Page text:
Forest Management for a newbie.
jimifrommi at aol.com
Fri Aug 21 08:21:30 EST 1998
In article <35DD5180.B93CEF57 at forestmeister.com>, Joseph Zorzin
<redoak at forestmeister.com> writes:
>Subject: Re: Forest Management for a newbie.
>From: Joseph Zorzin <redoak at forestmeister.com>
>Date:Fri, 21 Aug 1998 06:52:48 -0400
>Tracy. E. Thieret wrote:
>> I own a few acres (11) near the Adirondacks that is overgrown with trees
>> and I suspect that it would be prudent to thin some of them out. One
>> area (a couple acres) is a small pine forest populated with trees spaced
>> every 10 feet that have green needles only near the tops (30 feet up or
>> so). The remainder is mixture hard/softwoods with some LARGE multi
>> trunk pines (>1foot diameter each) and some moderately sized hardwoods
>> and a multiude of smaller (3-6" trunks) trees.
>> What are the rules to follow in doing the thinning. Should I touch it
>> at all, leave it alone.. Keep the big ones and cut out the little
>> ones. One tree every 20 or so feet....
>> I'm clueless. There's got to be somebody on this list who knows more
>> about this than I do. I've got a chain saw and I'm ready to go but I
>> want to do the right thing.
>In the pine section you may notice that many have broken, twisted or
>multiple tops (leaders). This sort of damage is common and caused by the
>white pine weevil. You won't go wrong if you remove about a third of the
>trees, looking for the worse third to remove, especially those with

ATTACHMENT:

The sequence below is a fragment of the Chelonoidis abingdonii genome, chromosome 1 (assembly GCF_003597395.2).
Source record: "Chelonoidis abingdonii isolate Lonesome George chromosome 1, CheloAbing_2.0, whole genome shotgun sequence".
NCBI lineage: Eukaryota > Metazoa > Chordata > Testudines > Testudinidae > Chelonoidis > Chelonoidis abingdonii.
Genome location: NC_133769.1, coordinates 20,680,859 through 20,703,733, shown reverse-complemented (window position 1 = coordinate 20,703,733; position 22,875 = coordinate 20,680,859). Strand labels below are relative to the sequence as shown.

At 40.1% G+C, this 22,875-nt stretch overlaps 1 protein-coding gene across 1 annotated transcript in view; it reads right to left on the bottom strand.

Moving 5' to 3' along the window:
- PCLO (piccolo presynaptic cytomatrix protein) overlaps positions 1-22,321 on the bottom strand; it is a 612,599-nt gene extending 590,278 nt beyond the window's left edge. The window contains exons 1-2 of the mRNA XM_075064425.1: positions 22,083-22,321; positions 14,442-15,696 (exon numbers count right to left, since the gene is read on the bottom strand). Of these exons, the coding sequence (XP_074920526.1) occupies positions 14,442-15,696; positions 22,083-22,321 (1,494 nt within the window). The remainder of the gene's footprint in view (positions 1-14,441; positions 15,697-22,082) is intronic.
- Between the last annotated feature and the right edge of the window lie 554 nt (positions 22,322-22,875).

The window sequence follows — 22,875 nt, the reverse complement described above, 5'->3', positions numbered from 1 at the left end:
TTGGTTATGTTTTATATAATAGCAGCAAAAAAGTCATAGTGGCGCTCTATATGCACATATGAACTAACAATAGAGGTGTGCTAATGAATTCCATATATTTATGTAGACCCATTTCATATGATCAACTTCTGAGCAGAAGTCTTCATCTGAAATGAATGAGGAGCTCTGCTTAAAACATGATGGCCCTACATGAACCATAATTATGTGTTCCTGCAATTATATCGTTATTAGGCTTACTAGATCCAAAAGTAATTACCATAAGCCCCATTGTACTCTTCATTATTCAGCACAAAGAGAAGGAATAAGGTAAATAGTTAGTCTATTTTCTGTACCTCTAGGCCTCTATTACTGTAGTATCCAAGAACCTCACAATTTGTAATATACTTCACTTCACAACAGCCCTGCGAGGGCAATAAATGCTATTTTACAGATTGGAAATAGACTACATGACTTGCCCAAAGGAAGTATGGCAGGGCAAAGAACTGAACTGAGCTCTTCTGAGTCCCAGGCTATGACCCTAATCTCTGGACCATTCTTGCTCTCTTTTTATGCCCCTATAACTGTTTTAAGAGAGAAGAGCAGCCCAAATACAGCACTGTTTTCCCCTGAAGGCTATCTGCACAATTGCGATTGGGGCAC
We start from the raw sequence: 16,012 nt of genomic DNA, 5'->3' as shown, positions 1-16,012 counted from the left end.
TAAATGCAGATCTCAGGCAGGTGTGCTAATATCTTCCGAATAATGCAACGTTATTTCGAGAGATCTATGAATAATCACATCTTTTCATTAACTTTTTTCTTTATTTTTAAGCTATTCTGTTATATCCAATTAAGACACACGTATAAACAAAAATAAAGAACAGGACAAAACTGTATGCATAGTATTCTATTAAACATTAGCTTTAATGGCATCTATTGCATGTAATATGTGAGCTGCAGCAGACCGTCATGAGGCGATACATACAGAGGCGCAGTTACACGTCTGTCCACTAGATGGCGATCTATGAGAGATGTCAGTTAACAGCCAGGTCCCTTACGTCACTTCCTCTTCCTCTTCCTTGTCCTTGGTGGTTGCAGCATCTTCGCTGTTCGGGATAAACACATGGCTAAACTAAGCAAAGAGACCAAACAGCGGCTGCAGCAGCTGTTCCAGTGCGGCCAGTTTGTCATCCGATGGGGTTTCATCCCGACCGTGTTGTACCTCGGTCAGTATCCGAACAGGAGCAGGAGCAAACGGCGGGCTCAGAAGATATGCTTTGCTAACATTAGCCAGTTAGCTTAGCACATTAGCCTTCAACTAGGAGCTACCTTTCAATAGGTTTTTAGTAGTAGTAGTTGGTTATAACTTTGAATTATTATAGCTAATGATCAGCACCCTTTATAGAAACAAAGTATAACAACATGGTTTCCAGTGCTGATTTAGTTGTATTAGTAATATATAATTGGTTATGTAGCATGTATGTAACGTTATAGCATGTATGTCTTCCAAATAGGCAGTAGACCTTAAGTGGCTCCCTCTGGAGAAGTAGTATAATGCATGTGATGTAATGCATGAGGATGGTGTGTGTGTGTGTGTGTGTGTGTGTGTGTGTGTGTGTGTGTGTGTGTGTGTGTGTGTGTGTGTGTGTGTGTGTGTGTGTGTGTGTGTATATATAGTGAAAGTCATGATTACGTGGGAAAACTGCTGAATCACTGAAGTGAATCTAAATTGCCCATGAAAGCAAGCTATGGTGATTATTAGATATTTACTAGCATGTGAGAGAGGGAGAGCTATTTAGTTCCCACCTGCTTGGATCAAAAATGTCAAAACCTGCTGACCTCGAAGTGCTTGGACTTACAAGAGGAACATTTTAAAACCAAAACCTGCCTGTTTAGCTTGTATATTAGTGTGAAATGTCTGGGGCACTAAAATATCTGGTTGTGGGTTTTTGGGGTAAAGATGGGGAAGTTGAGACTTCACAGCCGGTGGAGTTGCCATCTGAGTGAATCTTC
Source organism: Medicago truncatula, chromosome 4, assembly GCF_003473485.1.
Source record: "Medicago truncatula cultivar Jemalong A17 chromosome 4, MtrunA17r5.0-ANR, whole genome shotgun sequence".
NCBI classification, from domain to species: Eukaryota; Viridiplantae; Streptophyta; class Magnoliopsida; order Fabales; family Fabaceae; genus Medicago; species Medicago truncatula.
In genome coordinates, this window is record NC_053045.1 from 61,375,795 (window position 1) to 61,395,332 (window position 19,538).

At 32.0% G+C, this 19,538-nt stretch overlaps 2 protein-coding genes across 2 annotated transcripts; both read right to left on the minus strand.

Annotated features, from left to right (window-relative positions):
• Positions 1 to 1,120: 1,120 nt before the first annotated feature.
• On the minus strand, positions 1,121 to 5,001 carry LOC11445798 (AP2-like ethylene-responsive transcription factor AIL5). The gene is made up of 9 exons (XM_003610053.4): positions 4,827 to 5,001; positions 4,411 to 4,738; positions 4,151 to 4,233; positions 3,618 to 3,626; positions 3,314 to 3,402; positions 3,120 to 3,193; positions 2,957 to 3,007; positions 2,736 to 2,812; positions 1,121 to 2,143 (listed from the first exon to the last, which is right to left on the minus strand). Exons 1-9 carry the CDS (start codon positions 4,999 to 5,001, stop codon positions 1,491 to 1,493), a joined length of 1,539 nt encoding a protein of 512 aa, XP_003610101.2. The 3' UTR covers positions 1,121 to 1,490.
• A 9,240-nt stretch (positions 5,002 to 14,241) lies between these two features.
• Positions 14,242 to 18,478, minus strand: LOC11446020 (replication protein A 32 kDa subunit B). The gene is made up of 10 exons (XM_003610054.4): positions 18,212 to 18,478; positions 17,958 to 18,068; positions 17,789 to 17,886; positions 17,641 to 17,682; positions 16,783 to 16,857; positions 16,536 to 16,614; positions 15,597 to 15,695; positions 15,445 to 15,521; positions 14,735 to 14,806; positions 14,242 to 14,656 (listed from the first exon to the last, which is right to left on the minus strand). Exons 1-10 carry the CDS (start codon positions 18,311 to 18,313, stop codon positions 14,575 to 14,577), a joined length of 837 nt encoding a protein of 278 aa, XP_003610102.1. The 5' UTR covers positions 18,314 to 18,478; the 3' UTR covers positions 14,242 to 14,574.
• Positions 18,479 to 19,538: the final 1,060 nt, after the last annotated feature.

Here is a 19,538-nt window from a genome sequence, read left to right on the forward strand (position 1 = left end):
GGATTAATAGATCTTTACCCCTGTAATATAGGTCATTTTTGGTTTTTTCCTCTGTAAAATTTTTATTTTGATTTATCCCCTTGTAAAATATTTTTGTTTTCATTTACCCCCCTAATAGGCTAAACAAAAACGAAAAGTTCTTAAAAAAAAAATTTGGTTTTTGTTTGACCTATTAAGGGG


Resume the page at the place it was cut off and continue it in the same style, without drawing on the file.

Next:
>In the mixed species area, look for species of higher value such as
>oaks, sugar maple, ash and cherry. Try to favor these by removing lower
>value species such as poplar, red maple, beech, birch, basswood. Most
>softwood would probably be of lower value compared to the better species
>of hardwood. This of course is a generality because a tree may the right
>species but a poor specimen- so it should be removed in that case to
>favor a good specimen of a relatively "bad" species. Once again, you
>probably won't go wrong removing about one third of the trees- or one
>third of the biomass.
>Don't worry too much about the smaller trees, but if you do get into
>thinning them, just look to benefit the more valuable species.
>Prune the better pines, up to 17' height if you can find yourself a good
>pruning saw but not more than about 1 every 20' on average. The goal is
>to prune those that will likely remain until a final rotation- at least
>as far as a strict economic consideration- but if you get into it, just
>keep pruning all you want.
>Joseph Zorzin, Yankee Forestmeister
I suppose this answer (provided by a qualified forester -- which I'm not)
assumes that your management goals are for obtaining future timber revenue.
You must ask yourself and decide what your goals are for the land before doing
anything. Ideally, you would have a forester walk the land with you as all
parcels do have their own uniqueness that can not be identified readilly over
A shit tree from an economic point of view may be worth its weight in gold from
a wildlife or aestetic point view. Even standing decaying trees have the
potential of being "priceless" if for instance, your favorite bird is a
What are your goals?
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